Oil’s rebound may support Gulf - Dubai faces resistance

Both Brent and U.S. crude prices ended three-session losing streaks on Wednesday

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Gulf stock markets may rise on Thursday after oil prices rallied late on Wednesday, but lingering uncertainty around the nuclear talks with Iran may limit gains. Dubai’s index faces minor technical resistance at its late March peak.

Both Brent and U.S. crude prices ended three-session losing streaks on Wednesday, gaining $2 or more after data from the Energy Information Administration showed that a fall in rigs drilling for oil resulted in a drop in U.S. crude output last week for the first time since late December.

Oil has slipped further on Thursday as attention returns to the talks with Iran, but it is well above its levels when most Gulf markets closed on Wednesday.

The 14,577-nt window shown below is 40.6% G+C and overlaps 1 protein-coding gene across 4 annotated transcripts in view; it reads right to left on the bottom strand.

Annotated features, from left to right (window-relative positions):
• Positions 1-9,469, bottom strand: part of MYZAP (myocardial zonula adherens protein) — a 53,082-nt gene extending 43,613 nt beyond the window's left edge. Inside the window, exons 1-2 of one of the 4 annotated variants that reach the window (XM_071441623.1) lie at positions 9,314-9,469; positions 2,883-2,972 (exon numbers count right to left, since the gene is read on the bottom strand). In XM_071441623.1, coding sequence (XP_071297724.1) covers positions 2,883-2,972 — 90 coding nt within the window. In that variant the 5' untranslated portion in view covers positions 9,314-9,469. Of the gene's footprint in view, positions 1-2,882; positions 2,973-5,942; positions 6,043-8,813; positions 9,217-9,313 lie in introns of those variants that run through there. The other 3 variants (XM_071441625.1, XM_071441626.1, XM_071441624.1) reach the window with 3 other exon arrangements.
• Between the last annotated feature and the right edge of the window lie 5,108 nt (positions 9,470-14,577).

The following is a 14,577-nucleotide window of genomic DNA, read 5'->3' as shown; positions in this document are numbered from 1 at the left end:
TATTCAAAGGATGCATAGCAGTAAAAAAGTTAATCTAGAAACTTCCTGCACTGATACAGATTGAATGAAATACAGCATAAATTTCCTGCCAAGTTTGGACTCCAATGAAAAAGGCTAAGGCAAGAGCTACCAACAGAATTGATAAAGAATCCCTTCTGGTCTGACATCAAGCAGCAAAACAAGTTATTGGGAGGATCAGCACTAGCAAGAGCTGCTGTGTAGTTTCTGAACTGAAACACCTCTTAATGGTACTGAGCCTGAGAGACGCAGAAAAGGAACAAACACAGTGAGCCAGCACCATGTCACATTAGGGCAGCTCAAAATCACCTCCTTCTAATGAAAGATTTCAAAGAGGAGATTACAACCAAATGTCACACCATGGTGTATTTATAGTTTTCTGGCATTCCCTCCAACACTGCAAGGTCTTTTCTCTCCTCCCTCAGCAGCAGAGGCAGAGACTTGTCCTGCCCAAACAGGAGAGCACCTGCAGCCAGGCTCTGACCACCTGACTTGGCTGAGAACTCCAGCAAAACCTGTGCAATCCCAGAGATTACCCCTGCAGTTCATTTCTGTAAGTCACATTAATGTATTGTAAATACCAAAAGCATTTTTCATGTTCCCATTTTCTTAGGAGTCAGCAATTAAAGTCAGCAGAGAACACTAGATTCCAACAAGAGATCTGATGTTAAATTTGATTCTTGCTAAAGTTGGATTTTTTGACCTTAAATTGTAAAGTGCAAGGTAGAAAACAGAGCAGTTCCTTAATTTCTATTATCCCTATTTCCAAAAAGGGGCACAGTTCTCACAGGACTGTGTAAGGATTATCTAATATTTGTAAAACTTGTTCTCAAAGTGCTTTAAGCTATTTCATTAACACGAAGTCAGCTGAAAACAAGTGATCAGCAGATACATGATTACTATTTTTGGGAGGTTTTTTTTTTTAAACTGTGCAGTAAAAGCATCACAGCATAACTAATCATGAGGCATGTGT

Major powers and Iran have stretched talks on Tehran’s nuclear program into a second day past an end-March deadline, with diplomats saying prospects for a preliminary deal in the coming hours are balanced between success and collapse.

Dubai’s index could test technical resistance at its late March high of 3,538 points after it rose to 3,532 points on Wednesday. A clear break of that level would trigger a minor bullish right triangle pointing up to the 3,800-point area.

Builder Arabtec may rise after Egypt’s Middle East News Agency reported that the Cairo government had approved Arabtec’s proposals regarding the long-planned deal to build a million housing units in Egypt. It remained unclear, however, if the deal had actually been finalized, and there was no immediate comment from Arabtec.

Meanwhile, Abu Dhabi’s market may come under pressure because of heavyweight telecommunications firm Etisalat, whose shares no longer carry the 2014 dividend. Among other ex-dividend stocks in the Gulf are Waha Capital in Abu Dhabi and Saudi Telecom.

On global markets, Asian shares have edged up, partly because investors covered short positions in Japan ahead of the Easter holidays.